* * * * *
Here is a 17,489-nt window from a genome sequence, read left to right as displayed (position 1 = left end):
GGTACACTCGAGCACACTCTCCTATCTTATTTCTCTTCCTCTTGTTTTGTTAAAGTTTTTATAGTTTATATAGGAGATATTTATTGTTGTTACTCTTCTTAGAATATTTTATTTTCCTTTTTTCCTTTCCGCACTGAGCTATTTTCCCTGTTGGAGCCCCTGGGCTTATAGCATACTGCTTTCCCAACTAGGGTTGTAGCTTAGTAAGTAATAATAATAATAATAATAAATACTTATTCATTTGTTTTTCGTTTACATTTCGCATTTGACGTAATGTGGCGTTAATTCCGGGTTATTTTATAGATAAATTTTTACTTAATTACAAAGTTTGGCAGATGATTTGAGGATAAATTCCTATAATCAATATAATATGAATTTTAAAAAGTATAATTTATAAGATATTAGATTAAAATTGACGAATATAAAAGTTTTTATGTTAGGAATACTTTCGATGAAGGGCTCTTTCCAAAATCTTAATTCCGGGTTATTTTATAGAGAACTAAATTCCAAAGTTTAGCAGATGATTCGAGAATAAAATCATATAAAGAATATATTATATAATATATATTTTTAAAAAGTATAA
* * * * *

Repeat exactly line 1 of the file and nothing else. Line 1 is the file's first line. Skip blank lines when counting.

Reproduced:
Here is a 17,489-nt window from a genome sequence, read left to right as displayed (position 1 = left end):